Marcos Martinez / Downey, CA
While it may not sound like much these days, know that this engine’s 518 hp was calculated at the rear wheels of Marcos’ Hemi Jeep Grand Cherokee. Accounting for drivetrain losses, this Hemi is making close to 650 hp at the crank. Even tastier is the torque curve, which peaks at 609 lb-ft at the wheels but is broad and flat on either side of that. There are a few ways to get power numbers like this out of a stock Hemi, but Marcos chose to go turbo and sent his Jeep to Greg Monroe, owner of Racers Edge Tuning in Downey, California. Greg built a custom turbo kit that added a conservative 160 hp and 263 lb-ft to the engine’s power numbers. Uncertain about the limits of the Hemi’s internal components, Greg limited the boost to a pump-gas-friendly 7 psi. Greg figures horsepower numbers could be close to 800 on a fully forged bottom end. Another noteworthy feature about this engine is that it is one of just a handful of turbocharged SRT8 street engines in the country. Marcos hadn’t even driven his car home yet when he said he wanted more power. Maybe there will be a new rotating assembly in his near future.
Greg selected one of Precision Turbo & Engine’s 76mm turbochargers with a billet compressor wheel. A TiAL wastegate limits boost to 7psi so Marcos doesn’t blow the engine up on his way home. On the induction side, Greg chose a TiAL vent-to-atmosphere blow-off valve to prevent surging in the intake when the throttle is closed abruptly. This particular valve is one of TiAL’s “noisy” valves, meaning it chuffs like a squirrel when you let off the gas. “It appeals to the ricer in all of us,” Greg quips.
Greg swapped the stock fuel injectors on his Hemi Jeep Grand Cherokee with a set of 80 lb/hr ones. Though Greg installed a Kenne Bell Boost-A-Pump, he hadn’t wired it in yet. So far, the stock fuel pump is keeping up with the added demand.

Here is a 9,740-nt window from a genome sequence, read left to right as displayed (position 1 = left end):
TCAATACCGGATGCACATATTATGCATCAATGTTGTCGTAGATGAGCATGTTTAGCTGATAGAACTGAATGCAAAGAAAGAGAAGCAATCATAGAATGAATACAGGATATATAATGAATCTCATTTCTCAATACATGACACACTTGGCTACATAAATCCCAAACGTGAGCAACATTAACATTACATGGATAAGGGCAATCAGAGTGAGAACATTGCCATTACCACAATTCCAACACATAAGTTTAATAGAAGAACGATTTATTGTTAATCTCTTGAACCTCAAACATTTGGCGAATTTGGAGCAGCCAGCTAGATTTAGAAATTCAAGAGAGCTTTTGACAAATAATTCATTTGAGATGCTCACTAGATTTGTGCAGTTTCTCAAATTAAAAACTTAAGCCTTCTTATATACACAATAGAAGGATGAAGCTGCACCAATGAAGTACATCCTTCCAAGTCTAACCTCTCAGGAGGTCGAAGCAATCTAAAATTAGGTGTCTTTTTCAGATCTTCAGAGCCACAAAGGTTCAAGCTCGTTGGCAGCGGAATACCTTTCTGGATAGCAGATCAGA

Greg tuned the Jeep’s stock ECM with DiabloSport software. A cool feature of the Hemi Jeep Grand Cherokee is that the mechanism that drives the front wheels can be disabled, allowing the car to run in dyno mode, sending all the power to the rear wheels.
This 6.1L Hemi is totally showroom stock and hasn’t even had the valve covers removed. With a 4.055-inch bore and 3.58-inch stroke, and a compression ratio of 10.3:1, these engines made 425 hp and 420 lb-ft in SRT8 vehicles. They came with forged crankshafts but hypereutectic pistons and powdered-metal connecting rods. On Greg’s DTS chassis dyno, Marcos’ Jeep rolled baseline numbers of 362 hp and 346 lb-ft.
Hemi Jeep Grand Cherokee: Plumbing
Greg plumbed all the tubing by eyeballing the routing and cutting lengths of 304 stainless mandrel-bent tubing as needed to route exhaust from the stock manifolds to the turbocharger mounted behind the passenger-side headlight. The downpipe connects to the stock cat-back exhaust system. On the inlet side, compressed fresh air runs through an air-to-air intercooler mounted behind the bumper cover, then up into the stock throttle-body. All the joints are made with V-band clamps for easy removal and leak-free fitments. “The plumbing wasn’t too difficult. I didn’t have to reroute anything,” Greg says.